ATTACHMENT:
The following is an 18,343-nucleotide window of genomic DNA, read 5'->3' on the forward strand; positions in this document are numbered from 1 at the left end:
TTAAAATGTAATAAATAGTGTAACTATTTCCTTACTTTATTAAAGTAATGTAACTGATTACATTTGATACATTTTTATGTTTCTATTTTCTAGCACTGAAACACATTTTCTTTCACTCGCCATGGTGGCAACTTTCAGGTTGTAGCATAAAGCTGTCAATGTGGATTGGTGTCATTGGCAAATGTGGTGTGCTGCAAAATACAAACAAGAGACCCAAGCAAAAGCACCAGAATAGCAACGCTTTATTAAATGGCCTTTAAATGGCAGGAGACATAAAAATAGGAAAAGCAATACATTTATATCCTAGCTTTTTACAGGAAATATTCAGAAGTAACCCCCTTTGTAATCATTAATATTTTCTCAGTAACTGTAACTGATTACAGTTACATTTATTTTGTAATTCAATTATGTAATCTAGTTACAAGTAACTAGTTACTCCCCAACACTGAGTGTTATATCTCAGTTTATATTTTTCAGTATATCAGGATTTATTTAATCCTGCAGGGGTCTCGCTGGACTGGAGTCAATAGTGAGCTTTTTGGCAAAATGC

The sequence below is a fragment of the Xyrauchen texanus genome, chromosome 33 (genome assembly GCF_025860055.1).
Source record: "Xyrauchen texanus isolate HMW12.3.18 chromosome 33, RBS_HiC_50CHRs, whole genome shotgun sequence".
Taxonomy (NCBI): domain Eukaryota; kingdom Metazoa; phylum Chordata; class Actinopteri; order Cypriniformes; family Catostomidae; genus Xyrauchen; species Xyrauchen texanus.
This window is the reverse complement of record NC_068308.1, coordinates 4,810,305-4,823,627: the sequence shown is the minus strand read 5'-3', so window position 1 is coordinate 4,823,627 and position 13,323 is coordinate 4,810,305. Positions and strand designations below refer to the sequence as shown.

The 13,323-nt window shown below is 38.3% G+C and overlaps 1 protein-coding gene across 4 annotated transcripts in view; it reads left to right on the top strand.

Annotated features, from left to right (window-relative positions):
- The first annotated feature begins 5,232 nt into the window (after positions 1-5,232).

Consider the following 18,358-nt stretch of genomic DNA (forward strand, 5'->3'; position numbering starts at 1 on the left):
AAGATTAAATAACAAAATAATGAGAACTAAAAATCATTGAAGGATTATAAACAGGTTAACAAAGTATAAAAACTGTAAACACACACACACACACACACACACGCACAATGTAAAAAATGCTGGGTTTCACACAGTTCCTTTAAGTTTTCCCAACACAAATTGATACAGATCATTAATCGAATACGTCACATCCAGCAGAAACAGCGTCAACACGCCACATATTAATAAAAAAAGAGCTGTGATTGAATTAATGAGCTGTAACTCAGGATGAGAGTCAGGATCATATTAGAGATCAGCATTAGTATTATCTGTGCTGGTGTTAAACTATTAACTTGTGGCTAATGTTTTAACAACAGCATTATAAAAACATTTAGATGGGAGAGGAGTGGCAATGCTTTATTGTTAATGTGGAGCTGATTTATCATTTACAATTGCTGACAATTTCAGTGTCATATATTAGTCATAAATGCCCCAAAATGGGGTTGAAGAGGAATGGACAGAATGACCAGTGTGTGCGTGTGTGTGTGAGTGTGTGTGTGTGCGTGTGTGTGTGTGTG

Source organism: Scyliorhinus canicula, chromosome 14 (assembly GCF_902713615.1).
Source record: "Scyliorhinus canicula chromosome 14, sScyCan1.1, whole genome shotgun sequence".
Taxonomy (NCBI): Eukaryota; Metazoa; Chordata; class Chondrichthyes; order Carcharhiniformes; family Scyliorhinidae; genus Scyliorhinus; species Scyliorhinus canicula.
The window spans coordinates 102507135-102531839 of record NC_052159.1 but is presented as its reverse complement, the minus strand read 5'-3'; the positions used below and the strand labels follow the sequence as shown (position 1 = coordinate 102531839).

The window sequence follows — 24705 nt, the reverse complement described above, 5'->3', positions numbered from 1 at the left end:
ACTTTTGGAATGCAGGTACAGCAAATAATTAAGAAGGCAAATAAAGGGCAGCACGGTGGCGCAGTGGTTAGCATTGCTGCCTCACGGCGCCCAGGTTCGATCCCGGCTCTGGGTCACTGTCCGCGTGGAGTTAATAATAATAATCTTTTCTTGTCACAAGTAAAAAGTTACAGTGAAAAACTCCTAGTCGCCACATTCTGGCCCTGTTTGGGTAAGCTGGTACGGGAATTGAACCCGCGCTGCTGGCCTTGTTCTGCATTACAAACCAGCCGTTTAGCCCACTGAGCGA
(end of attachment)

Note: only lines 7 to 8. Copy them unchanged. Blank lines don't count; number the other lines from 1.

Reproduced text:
The 13,323-nt window shown below is 38.3% G+C and overlaps 1 protein-coding gene across 4 annotated transcripts in view; it reads left to right on the top strand.

Annotated features, from left to right (window-relative positions):